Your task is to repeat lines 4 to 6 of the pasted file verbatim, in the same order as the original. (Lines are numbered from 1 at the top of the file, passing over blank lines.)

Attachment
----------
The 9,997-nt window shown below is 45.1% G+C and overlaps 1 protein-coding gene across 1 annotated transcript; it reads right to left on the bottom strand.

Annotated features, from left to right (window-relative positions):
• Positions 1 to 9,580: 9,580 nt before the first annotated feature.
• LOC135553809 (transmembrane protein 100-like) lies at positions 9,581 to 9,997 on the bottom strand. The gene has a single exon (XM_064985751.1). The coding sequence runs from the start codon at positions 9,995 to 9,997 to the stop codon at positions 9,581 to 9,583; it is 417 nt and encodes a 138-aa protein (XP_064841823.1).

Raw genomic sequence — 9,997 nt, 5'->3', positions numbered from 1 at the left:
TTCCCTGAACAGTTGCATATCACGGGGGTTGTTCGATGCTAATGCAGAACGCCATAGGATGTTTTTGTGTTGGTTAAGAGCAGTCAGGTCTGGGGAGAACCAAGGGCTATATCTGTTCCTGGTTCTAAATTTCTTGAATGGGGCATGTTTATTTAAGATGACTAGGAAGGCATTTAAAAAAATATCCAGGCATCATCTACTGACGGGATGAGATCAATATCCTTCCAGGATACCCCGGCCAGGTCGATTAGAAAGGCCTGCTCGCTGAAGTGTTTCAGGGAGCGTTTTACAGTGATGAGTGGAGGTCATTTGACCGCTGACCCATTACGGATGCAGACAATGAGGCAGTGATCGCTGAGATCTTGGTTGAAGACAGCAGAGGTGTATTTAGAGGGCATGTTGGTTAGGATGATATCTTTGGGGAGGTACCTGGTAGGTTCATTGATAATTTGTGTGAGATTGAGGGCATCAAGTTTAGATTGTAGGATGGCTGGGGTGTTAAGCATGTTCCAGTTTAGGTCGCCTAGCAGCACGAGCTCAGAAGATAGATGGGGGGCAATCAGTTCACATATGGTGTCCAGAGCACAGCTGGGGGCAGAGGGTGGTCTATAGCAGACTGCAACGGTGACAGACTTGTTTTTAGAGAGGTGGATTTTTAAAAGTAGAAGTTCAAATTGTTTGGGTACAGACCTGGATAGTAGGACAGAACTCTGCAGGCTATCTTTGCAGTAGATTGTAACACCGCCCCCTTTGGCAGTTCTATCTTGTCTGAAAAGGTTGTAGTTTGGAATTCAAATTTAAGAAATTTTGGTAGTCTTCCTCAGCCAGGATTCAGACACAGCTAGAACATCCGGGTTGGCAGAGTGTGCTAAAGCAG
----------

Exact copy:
• LOC135553809 (transmembrane protein 100-like) lies at positions 9,581 to 9,997 on the bottom strand. The gene has a single exon (XM_064985751.1). The coding sequence runs from the start codon at positions 9,995 to 9,997 to the stop codon at positions 9,581 to 9,583; it is 417 nt and encodes a 138-aa protein (XP_064841823.1).

Raw genomic sequence — 9,997 nt, 5'->3', positions numbered from 1 at the left:
TTCCCTGAACAGTTGCATATCACGGGGGTTGTTCGATGCTAATGCAGAACGCCATAGGATGTTTTTGTGTTGGTTAAGAGCAGTCAGGTCTGGGGAGAACCAAGGGCTATATCTGTTCCTGGTTCTAAATTTCTTGAATGGGGCATGTTTATTTAAGATGACTAGGAAGGCATTTAAAAAAATATCCAGGCATCATCTACTGACGGGATGAGATCAATATCCTTCCAGGATACCCCGGCCAGGTCGATTAGAAAGGCCTGCTCGCTGAAGTGTTTCAGGGAGCGTTTTACAGTGATGAGTGGAGGTCATTTGACCGCTGACCCATTACGGATGCAGACAATGAGGCAGTGATCGCTGAGATCTTGGTTGAAGACAGCAGAGGTGTATTTAGAGGGCATGTTGGTTAGGATGATATCTTTGGGGAGGTACCTGGTAGGTTCATTGATAATTTGTGTGAGATTGAGGGCATCAAGTTTAGATTGTAGGATGGCTGGGGTGTTAAGCATGTTCCAGTTTAGGTCGCCTAGCAGCACGAGCTCAGAAGATAGATGGGGGGCAATCAGTTCACATATGGTGTCCAGAGCACAGCTGGGGGCAGAGGGTGGTCTATAGCAGACTGCAACGGTGACAGACTTGTTTTTAGAGAGGTGGATTTTTAAAAGTAGAAGTTCAAATTGTTTGGGTACAGACCTGGATAGTAGGACAGAACTCTGCAGGCTATCTTTGCAGTAGATTGTAACACCGCCCCCTTTGGCAGTTCTATCTTGTCTGAAAAGGTTGTAGTTTGGAATTCAAATTTAAGAAATTTTGGTAGTCTTCCTCAGCCAGGATTCAGACACAGCTAGAACATCCGGGTTGGCAGAGTGTGCTAAAGCAG